My first child has yet to be born and I’ve already broken the primal sin of motherhood: Thou shalt not raise your child differently than how your mother raised you.
It happened on the way to the library. I was talking to my Mom about her holiday shopping when she shared the latest family gossip.
“I’m so upset. Your sister is only buying one Christmas present for Sam,” she said. “Only one?” I confirmed. She replied, “So I bought him three. He’s a little boy, he needs presents at Christmas.”
I could have kept quiet. I could have let her chatter on about the gifts she bought for Sam and then wrapped it with a bow by praising her generosity.
Instead, I told the truth.
“We’re not planning on buying any presents for our baby,” I said. “For Christmas or her birthday.”
“We figure she’ll get plenty of presents from friends and family. We don’t want to go overboard.”
Overboard is exactly what my mother did every Christmas, despite solemn warnings that “this year was going to be different.” No matter how cash strapped my parents were, my mother found a way to choke the living room with presents. Up to the waist. Literally. Not exactly a simple Christmas, if you ask me.
My no-present policy was a sharp rebuke to her over generosity.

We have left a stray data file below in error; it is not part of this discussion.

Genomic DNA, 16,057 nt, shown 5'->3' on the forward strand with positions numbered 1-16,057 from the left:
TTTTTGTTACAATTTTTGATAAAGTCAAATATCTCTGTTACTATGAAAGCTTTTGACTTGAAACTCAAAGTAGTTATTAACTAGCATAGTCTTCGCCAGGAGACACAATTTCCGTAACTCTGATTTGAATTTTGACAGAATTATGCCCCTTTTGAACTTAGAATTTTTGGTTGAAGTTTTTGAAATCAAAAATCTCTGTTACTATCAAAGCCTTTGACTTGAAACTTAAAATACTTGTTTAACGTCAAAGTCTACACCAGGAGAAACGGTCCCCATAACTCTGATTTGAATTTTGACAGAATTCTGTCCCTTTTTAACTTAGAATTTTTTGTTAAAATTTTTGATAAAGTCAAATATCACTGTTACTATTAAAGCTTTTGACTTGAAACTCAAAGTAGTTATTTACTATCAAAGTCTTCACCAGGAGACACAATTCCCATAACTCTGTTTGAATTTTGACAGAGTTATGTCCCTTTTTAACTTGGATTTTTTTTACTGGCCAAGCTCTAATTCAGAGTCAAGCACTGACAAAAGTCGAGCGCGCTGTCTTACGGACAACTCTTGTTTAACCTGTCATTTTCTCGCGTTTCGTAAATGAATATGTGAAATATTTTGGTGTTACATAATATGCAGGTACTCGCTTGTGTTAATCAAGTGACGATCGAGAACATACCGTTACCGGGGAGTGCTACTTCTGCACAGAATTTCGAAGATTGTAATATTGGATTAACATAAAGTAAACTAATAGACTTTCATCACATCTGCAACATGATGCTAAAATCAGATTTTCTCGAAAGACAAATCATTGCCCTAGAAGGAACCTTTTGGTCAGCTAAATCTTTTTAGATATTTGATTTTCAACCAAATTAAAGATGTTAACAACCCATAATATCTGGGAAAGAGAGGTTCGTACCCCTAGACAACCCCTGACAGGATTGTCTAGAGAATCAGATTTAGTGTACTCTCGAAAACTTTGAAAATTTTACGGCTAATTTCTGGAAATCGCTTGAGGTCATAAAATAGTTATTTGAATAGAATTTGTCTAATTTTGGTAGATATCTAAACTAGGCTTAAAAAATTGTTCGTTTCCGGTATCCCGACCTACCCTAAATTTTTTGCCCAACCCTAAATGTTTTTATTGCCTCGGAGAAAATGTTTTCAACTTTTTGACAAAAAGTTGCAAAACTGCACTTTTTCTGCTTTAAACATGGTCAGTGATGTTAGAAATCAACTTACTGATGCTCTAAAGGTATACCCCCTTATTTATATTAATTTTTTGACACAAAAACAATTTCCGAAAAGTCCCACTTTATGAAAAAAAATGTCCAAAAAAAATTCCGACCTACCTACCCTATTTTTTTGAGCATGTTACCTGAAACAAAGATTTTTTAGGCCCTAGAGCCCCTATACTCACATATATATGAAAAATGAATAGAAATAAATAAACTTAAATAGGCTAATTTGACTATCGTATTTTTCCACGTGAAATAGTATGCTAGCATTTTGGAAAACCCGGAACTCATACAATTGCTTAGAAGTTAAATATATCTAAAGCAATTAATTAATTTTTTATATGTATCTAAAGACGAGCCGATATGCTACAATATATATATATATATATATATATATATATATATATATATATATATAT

“I think you’ll change your mind after she’s born,” she said.
I changed the conversation.
Chief, among all the things I don’t want my child to be, is a vapid consumer: A gal who gets high from the uniquely overpriced items in SkyMall and who opens store credit cards to save a measly 10 percent off.
Not that my mother is any of these things. In fact, I learned to be frugal from her. But my own savvy-spending sense dictates that an infant who cannot recognize its own thumb has no need for presents. Unless you count an empty box or a wooden spoon as a present.
Beyond infancy, I still don’t plan to buy my kid more than one or two presents at holidays. Instead, I’ll teach her to be a cautious consumer by shopping year round when there is a sale or we have a coupon, by bringing her along for garage sales forages, and by explaining why we wait at least 24 hours on big purchases.
Santa may not unload much of his sack at my house, but my little girl will have everything she needs, any nothing that our consumerist society says she wants.
Julia Scott writes the money-saving blog BargainBabe.com. She is due in January.